Some memorable moments: Amine thinks Philip a ghost on his first return home from the sea; a ship's crew - spooked by sighting the Dutchman and driven by the prompts of the sinister Schriften - become deliberately intoxicated in the teeth of a dangerous gale and drunkenly wreck the ship; a prophetic, visionary dream of riding on a seashell and encountering a mermaid; a horrific scene of rafts coming apart in heavy seas with woman and children drowned and crushed; a ruse whereby Dutch sailors suffering from scurvy pretend to be English when finally reaching a Spanish port - Spain and Denmark being at odds at the time; the Flying Dutchman runs a pursuing ship aground by "sailing" onto dry land and later plunging straight *through* Vanderdecken's ship; a raft full of greedy, backstabbing wretches plot against each other as they sail on a quiet sea under a starry sky, later gambling away their worthless money and slaying each other when stuck on a desert island ("gold is a curse")...
The characters and the moral/spiritual conundrums they face are also surprisingly interesting: Philip, aware that he is cursed, can't justify buying a ship to pursue and free his father, as he would knowingly be putting the crew at risk, but neither can he sign up as crew on another's craft until he contrives a way to compensate for and share the danger. Later, debate is made over whether Philip should pursue his father's spirit or just follow the Catholic prescription of lighting mass candles for him (Catholicism and the Papacy, as usual for Gothic novels, gets raked over the coals quite a bit - when Amine is stuck in a convent later in the book she finds it a hive of gossips).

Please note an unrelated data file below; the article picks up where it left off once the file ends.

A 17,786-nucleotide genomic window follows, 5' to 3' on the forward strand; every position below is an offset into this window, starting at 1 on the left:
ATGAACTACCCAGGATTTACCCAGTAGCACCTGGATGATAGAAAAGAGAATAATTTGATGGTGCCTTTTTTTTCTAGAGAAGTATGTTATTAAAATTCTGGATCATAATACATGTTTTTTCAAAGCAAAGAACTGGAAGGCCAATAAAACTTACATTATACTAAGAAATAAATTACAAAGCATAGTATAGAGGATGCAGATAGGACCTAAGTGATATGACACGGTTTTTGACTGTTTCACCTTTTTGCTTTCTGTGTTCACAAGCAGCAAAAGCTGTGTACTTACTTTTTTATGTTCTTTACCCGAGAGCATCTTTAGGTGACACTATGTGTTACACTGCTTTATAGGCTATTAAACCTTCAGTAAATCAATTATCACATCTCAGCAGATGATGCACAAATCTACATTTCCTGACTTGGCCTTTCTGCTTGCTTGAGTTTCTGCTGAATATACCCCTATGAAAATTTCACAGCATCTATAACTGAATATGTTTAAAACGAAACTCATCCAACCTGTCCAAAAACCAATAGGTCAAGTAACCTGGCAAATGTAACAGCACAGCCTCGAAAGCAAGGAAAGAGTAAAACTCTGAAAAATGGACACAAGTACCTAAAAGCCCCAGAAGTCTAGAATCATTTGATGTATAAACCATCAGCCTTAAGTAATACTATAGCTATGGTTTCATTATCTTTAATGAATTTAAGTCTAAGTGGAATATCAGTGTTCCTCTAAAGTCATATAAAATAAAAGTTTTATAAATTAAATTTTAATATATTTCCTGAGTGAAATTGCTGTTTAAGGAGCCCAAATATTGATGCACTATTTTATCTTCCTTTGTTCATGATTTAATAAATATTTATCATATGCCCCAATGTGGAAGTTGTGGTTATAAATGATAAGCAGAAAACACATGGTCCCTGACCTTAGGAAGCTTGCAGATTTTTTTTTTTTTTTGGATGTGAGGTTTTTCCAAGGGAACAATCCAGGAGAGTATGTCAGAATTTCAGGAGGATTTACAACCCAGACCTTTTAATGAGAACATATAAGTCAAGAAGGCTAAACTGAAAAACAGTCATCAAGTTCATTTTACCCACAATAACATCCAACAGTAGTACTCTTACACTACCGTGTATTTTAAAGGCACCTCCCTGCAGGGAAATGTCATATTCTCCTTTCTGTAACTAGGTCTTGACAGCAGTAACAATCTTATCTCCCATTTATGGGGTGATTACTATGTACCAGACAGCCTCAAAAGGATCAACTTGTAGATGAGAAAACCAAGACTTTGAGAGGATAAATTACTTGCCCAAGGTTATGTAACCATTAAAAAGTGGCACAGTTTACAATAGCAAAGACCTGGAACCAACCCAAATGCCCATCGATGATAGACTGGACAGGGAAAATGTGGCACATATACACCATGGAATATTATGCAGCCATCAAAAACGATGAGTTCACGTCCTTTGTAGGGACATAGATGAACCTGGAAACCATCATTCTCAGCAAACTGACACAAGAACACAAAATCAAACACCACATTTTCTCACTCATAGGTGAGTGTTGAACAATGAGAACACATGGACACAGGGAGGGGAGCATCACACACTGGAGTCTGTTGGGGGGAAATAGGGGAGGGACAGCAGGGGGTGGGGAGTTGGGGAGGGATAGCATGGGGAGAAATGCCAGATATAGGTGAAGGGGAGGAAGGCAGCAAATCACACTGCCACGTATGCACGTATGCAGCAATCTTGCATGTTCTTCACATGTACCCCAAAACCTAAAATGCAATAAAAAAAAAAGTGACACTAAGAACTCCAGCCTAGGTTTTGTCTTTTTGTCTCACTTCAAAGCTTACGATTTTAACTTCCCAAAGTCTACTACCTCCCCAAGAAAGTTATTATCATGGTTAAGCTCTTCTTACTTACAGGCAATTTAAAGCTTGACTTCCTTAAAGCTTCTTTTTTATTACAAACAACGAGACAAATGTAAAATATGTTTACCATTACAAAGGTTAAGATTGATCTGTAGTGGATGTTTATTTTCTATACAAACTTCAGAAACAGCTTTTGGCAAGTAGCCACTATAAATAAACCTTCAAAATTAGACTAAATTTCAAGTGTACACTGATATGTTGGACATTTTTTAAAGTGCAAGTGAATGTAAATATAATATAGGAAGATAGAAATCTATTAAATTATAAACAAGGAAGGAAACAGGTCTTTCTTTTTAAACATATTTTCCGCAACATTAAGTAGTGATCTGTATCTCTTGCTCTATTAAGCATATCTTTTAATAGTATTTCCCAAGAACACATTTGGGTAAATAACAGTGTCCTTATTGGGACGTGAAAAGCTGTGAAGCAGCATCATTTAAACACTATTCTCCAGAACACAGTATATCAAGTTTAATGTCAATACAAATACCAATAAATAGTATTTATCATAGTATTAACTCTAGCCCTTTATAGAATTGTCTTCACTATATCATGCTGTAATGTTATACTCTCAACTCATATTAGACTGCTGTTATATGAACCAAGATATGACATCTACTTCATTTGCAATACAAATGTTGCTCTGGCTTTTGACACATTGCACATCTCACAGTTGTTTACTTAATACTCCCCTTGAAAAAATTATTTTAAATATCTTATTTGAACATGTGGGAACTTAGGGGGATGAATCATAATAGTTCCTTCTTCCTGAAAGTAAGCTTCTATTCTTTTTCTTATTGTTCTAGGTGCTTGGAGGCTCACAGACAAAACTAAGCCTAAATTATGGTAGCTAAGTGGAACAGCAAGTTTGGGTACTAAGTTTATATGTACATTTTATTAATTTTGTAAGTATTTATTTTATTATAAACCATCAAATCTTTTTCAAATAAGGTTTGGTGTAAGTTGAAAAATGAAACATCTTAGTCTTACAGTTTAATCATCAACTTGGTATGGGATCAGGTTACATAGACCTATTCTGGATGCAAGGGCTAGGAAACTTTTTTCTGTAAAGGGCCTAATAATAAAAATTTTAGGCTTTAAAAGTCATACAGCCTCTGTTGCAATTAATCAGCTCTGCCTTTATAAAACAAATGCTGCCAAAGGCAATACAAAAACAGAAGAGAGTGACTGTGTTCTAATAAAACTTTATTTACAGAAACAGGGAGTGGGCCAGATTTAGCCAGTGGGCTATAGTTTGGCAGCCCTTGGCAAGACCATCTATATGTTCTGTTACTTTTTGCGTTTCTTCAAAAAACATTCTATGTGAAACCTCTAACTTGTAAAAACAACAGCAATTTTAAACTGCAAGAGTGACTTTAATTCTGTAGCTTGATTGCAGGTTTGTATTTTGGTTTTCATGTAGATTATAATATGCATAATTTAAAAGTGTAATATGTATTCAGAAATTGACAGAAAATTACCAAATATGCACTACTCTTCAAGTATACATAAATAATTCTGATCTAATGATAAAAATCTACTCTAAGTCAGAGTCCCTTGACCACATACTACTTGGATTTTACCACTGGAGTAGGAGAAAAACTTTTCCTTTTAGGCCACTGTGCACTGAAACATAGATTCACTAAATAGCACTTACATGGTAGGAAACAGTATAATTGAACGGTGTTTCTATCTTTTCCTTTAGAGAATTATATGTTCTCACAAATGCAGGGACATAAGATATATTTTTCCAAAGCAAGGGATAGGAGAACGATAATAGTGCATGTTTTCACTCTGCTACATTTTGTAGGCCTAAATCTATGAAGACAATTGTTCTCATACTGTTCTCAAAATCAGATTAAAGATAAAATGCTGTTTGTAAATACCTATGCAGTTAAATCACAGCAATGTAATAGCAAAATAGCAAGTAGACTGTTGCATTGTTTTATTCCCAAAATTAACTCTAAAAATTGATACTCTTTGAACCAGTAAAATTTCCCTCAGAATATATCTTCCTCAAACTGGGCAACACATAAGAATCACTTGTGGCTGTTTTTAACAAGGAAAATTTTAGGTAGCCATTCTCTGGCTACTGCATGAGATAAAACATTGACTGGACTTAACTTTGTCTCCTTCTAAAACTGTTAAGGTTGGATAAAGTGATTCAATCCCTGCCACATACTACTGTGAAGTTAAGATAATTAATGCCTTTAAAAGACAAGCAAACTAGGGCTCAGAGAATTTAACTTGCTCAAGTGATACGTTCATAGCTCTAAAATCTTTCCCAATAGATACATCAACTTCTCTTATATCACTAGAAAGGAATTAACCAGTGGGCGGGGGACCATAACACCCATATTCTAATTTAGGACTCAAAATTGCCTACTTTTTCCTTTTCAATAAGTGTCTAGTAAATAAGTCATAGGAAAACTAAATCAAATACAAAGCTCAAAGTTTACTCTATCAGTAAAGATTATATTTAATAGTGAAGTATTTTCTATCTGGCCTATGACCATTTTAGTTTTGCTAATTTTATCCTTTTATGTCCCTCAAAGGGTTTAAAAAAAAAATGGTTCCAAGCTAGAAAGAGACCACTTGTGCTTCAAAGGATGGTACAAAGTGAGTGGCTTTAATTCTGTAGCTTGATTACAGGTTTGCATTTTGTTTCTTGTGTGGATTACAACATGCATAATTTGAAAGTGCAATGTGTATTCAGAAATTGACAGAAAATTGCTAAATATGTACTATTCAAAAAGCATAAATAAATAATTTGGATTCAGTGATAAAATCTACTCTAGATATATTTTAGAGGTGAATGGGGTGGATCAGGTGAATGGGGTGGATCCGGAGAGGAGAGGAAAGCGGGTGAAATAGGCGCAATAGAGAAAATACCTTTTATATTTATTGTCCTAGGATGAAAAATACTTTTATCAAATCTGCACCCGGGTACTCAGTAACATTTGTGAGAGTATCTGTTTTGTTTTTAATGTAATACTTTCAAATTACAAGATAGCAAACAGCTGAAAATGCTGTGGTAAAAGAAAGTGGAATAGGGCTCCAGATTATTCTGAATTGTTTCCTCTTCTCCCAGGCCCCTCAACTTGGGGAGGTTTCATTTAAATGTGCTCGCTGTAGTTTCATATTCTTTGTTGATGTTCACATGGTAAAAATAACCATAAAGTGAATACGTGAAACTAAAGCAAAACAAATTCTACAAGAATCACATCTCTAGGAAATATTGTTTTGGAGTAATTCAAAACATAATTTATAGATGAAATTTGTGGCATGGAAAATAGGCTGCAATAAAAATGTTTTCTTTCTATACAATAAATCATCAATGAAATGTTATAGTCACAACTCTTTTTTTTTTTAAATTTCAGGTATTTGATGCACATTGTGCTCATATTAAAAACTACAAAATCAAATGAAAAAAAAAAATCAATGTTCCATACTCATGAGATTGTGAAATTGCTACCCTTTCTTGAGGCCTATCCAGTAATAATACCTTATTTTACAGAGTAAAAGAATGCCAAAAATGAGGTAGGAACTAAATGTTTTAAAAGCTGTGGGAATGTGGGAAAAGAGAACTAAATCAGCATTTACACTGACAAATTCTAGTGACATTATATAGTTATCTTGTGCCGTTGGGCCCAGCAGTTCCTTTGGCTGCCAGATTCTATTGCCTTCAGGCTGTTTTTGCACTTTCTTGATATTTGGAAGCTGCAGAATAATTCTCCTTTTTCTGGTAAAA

Amine Vanderdecken (nee Poots) is, in fact, a fascinating character - bold, resourceful, forthright and courageous (she rallies the crew of a storm tossed ship at one point, purely through her strength of character) she is also "other" - a woman, a Muslim and a practitioner of "heathen" magic. While these aspects cause her endless problems (even until the shocking climax) one can't help but be impressed by her portrayal, constantly making well-reasoned arguments against the restrictive and reductive doctrine of the Catholic religion (Amine dares to believe in spirits as a source of positive guidance, not just infernal trickery, and her final fate is determined by hypocritical, pompous, arrogant men, not God). She even argues the case for suicide at one point! A scene where she renounces Christianity (after honestly considering it but judging the religion by the actions of its followers) as she is cast adrift in the ocean, is well done.
The twin climaxes are also extremely powerful and quite satisfying, even poetic (the reveal of Schriften's true identity took me by surprise), after the epic ordeal of the narrative.
Two minor notes - a chapter from this book is often excerpted as "The White Wolf Of The Hartz Mountains" (when sailor Krantz reveals his own background involving evil forest spirits and werewolves) and appears in many anthologies - it was nice to finally read it in context here, although the final disposition of Krantz in the narrative following his story is surprisingly perfunctory. Also, I really liked that the cursed Flying Dutchman, when finally engaged and not just encountered in a storm, sends over a seaman carrying the ship's mail to ask if it can be delivered as they have all been "a long while out" and their loved ones must be worried (not realizing that decades have passed)...
In all honesty, this was one of the most entertaining Gothic novels I have ever read!
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Read information about the authorCaptain Frederick Marryat was a British Royal Navy officer and novelist, an early pioneer of the sea story.
For more information, please see http://en.wikipedia.org/wiki/Frederic...